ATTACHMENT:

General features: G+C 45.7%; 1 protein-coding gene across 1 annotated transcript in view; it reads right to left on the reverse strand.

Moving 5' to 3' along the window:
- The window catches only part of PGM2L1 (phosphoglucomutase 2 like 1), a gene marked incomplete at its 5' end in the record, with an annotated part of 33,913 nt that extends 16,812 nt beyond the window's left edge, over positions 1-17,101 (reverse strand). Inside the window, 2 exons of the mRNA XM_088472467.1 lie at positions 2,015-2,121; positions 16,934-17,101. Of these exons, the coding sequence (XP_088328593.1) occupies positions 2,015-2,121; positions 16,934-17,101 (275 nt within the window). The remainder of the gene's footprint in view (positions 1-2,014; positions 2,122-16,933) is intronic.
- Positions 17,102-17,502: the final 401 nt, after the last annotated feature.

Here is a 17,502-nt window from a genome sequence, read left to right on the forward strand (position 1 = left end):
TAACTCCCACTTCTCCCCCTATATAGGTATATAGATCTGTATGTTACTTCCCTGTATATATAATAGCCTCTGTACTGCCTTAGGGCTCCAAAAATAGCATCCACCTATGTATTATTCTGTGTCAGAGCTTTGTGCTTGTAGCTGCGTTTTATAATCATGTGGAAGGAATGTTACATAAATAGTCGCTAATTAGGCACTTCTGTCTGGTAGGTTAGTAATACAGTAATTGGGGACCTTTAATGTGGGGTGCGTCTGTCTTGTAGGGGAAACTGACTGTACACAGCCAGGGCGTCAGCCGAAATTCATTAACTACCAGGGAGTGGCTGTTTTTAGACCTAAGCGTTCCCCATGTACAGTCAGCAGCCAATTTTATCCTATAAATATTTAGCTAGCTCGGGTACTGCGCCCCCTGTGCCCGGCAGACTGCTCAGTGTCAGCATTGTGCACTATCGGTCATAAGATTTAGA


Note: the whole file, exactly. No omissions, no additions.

General features: G+C 45.7%; 1 protein-coding gene across 1 annotated transcript in view; it reads right to left on the reverse strand.

Moving 5' to 3' along the window:
- The window catches only part of PGM2L1 (phosphoglucomutase 2 like 1), a gene marked incomplete at its 5' end in the record, with an annotated part of 33,913 nt that extends 16,812 nt beyond the window's left edge, over positions 1-17,101 (reverse strand). Inside the window, 2 exons of the mRNA XM_088472467.1 lie at positions 2,015-2,121; positions 16,934-17,101. Of these exons, the coding sequence (XP_088328593.1) occupies positions 2,015-2,121; positions 16,934-17,101 (275 nt within the window). The remainder of the gene's footprint in view (positions 1-2,014; positions 2,122-16,933) is intronic.
- Positions 17,102-17,502: the final 401 nt, after the last annotated feature.

Here is a 17,502-nt window from a genome sequence, read left to right on the forward strand (position 1 = left end):
TAACTCCCACTTCTCCCCCTATATAGGTATATAGATCTGTATGTTACTTCCCTGTATATATAATAGCCTCTGTACTGCCTTAGGGCTCCAAAAATAGCATCCACCTATGTATTATTCTGTGTCAGAGCTTTGTGCTTGTAGCTGCGTTTTATAATCATGTGGAAGGAATGTTACATAAATAGTCGCTAATTAGGCACTTCTGTCTGGTAGGTTAGTAATACAGTAATTGGGGACCTTTAATGTGGGGTGCGTCTGTCTTGTAGGGGAAACTGACTGTACACAGCCAGGGCGTCAGCCGAAATTCATTAACTACCAGGGAGTGGCTGTTTTTAGACCTAAGCGTTCCCCATGTACAGTCAGCAGCCAATTTTATCCTATAAATATTTAGCTAGCTCGGGTACTGCGCCCCCTGTGCCCGGCAGACTGCTCAGTGTCAGCATTGTGCACTATCGGTCATAAGATTTAGA